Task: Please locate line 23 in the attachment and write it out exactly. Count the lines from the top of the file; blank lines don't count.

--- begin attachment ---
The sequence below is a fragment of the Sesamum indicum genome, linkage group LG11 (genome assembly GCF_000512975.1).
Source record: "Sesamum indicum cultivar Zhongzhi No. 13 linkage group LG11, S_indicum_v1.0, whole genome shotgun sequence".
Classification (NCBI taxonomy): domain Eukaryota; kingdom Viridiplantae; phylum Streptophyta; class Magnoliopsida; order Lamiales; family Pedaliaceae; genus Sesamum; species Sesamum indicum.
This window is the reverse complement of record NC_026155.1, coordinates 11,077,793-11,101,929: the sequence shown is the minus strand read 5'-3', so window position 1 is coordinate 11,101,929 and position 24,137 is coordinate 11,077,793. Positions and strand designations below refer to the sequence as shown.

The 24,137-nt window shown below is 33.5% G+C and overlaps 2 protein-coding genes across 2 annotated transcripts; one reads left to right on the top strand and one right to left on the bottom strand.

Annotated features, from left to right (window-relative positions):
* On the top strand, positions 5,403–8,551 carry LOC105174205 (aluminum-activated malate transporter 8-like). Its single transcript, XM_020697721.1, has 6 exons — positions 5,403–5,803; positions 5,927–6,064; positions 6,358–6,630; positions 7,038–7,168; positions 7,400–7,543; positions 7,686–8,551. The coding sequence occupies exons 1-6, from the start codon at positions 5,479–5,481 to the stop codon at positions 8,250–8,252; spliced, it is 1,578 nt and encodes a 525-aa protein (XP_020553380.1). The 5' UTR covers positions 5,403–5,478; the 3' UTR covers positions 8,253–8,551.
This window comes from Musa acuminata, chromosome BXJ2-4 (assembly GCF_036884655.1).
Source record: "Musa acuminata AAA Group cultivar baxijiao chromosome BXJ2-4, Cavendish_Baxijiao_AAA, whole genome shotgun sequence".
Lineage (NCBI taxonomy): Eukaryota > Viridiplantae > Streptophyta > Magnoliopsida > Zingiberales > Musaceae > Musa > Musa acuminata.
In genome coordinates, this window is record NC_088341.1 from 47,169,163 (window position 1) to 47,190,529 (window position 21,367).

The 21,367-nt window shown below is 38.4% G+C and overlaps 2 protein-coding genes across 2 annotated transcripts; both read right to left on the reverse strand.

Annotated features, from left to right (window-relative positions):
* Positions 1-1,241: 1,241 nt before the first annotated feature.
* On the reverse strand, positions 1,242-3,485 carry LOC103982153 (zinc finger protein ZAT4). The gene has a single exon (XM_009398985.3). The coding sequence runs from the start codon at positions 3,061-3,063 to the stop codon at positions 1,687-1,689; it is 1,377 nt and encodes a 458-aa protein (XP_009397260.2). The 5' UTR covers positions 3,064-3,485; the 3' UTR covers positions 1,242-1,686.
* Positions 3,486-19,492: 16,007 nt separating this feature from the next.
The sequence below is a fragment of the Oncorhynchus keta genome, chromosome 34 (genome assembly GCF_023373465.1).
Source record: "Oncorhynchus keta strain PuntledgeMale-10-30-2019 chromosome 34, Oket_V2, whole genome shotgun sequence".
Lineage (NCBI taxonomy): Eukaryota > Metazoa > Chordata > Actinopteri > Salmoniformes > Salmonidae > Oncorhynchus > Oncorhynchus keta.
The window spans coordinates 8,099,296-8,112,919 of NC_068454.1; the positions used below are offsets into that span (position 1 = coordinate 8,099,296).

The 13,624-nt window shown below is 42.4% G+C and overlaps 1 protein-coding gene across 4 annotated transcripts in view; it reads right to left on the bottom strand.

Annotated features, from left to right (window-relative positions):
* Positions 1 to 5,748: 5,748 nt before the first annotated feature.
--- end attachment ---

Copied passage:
* Positions 1 to 5,748: 5,748 nt before the first annotated feature.